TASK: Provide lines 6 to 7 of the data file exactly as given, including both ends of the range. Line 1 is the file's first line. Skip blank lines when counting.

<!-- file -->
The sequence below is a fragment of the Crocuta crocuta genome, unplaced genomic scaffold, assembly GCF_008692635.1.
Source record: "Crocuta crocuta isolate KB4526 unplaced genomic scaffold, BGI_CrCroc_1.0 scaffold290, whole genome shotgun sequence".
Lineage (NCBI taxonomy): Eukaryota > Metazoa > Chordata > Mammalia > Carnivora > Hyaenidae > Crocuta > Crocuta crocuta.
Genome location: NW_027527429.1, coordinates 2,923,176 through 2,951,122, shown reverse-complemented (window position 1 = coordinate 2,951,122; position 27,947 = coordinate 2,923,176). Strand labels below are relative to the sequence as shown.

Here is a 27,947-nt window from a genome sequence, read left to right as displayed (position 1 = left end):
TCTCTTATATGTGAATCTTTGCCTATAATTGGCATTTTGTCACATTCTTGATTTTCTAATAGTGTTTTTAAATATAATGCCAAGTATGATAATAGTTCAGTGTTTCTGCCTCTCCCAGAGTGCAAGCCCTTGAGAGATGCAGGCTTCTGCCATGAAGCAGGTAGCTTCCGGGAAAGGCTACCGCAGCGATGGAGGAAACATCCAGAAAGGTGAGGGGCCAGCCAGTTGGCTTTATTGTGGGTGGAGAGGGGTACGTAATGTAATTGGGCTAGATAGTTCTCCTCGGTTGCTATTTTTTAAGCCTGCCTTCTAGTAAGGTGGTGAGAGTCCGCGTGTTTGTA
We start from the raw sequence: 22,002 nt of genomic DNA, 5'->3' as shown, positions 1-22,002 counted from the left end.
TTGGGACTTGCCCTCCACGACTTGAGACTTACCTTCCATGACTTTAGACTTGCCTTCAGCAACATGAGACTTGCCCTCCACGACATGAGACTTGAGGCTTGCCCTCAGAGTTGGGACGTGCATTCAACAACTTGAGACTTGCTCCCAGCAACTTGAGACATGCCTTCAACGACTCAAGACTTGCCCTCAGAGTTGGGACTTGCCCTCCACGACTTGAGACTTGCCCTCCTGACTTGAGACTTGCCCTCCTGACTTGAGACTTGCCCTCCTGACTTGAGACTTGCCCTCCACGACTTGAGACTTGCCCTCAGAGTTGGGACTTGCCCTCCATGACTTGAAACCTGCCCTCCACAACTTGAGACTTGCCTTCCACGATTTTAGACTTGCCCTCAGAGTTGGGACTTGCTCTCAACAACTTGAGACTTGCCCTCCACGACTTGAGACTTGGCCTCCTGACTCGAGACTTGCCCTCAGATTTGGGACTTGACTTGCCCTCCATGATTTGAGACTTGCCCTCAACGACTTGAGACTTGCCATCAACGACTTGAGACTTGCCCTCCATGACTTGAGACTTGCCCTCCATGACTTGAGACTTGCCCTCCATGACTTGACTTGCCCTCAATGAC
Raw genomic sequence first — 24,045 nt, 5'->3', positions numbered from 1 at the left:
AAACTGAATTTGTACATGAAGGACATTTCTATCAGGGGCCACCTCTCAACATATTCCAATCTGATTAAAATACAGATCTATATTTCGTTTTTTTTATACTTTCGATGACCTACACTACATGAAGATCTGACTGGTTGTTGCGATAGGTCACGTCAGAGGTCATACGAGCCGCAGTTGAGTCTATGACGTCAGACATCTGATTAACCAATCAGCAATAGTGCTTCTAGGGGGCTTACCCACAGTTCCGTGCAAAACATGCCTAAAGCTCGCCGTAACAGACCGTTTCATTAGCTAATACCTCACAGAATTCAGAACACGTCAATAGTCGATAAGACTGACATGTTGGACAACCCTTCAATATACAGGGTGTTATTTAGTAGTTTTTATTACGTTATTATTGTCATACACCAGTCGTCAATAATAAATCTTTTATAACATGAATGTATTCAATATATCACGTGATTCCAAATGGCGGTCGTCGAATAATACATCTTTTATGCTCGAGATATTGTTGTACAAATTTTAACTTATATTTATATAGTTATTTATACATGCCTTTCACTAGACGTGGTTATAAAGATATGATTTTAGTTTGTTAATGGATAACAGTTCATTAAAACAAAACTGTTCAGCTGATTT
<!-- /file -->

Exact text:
TCTCTTATATGTGAATCTTTGCCTATAATTGGCATTTTGTCACATTCTTGATTTTCTAATAGTGTTTTTAAATATAATGCCAAGTATGATAATAGTTCAGTGTTTCTGCCTCTCCCAGAGTGCAAGCCCTTGAGAGATGCAGGCTTCTGCCATGAAGCAGGTAGCTTCCGGGAAAGGCTACCGCAGCGATGGAGGAAACATCCAGAAAGGTGAGGGGCCAGCCAGTTGGCTTTATTGTGGGTGGAGAGGGGTACGTAATGTAATTGGGCTAGATAGTTCTCCTCGGTTGCTATTTTTTAAGCCTGCCTTCTAGTAAGGTGGTGAGAGTCCGCGTGTTTGTA
We start from the raw sequence: 22,002 nt of genomic DNA, 5'->3' as shown, positions 1-22,002 counted from the left end.